Red Bull Advanced Technologies has big plans after the Valkyrie.
To build a car as extraordinary as the Valkyrie, Aston Martin teamed up with Red Bull Advanced Technologies and worked with Adrian Newey, who helped design the F1-inspired hypercar. With Aston Martin returning to Formula 1 as a works team for the first time since 1960, the automaker is parting ways with Red Bull Racing - but the Valkyrie may not be the last road car designed by Newey. Speaking with Autocar, Newey hinted that Red Bull's Advanced Technologies Division wants to build another bespoke road car after the Valkyrie.
"Red Bull Advanced Technology was set up for exactly this project, but it has grown and matured, and we've got quite a lot of commercial projects on the books now," said Newey.
"That makes it easier to take on a road car or a track-biased car that can be put on the road in a tighter timescale, because of the extra experience we've gathered." Unfortunately, Newey didn't provide any more details about his vision for Red Bull Racing's future Valkyrie successor. "So yes, absolutely, we would like to do another vehicle. Exactly what that is and what it's targeted at is subject to debate. Watch this space is probably the easiest way to put it," he said.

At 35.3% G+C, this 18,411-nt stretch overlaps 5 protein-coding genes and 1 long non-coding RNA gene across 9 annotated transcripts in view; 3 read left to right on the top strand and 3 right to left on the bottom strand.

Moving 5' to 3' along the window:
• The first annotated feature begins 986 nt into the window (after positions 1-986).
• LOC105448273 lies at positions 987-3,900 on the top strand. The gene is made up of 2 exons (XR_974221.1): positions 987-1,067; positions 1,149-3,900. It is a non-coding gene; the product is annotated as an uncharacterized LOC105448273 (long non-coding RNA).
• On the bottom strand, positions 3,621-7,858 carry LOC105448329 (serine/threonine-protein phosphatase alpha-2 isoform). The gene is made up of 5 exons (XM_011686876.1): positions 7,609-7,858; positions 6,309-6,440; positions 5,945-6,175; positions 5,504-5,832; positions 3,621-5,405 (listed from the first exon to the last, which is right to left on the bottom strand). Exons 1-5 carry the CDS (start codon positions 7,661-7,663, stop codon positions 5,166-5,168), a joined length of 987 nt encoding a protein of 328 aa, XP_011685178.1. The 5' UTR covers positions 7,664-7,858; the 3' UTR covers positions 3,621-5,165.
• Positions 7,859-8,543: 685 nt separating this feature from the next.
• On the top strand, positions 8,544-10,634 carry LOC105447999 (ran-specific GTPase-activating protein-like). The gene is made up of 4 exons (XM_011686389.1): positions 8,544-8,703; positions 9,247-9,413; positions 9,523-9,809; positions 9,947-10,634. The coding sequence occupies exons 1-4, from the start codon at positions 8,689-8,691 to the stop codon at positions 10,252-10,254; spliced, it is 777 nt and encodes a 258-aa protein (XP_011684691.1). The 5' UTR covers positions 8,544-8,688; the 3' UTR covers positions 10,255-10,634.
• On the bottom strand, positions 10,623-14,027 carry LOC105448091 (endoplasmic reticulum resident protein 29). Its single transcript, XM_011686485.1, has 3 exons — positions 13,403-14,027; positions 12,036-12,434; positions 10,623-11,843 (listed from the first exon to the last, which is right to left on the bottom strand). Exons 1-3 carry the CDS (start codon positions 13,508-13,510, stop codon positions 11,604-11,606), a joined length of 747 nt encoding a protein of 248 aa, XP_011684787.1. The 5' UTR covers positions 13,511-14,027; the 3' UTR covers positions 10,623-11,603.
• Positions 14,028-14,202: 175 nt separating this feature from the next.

Aston Martin's F1-inspired hypercar recently made its public debut at the Goodwood Festival of Speed, but it didn't go according to plan as a $6 part caused the hypercar to break down during a run at the hill climb.
Clearly, there are still a few kinks to iron out as Newey confirmed that development isn't finished yet. "It's still slightly raw; there's some development still to be done," he said. "The car at Goodwood didn't have active suspension and there's lots of mapping work still to be done. But I think when everything comes together, it will be really special."
Despite this, customer deliveries for the Valkyrie are still on track for September. Those who were lucky enough to secure an order for one of the 150 cars planned for production won't be disappointed. During a test drive at Goodwood, Newey compared the Valkyrie to a high-performance superbike. "You can take it to the shops, but you really need to have your wits about you or it will bite you. When you really enjoy it is when you take it on track."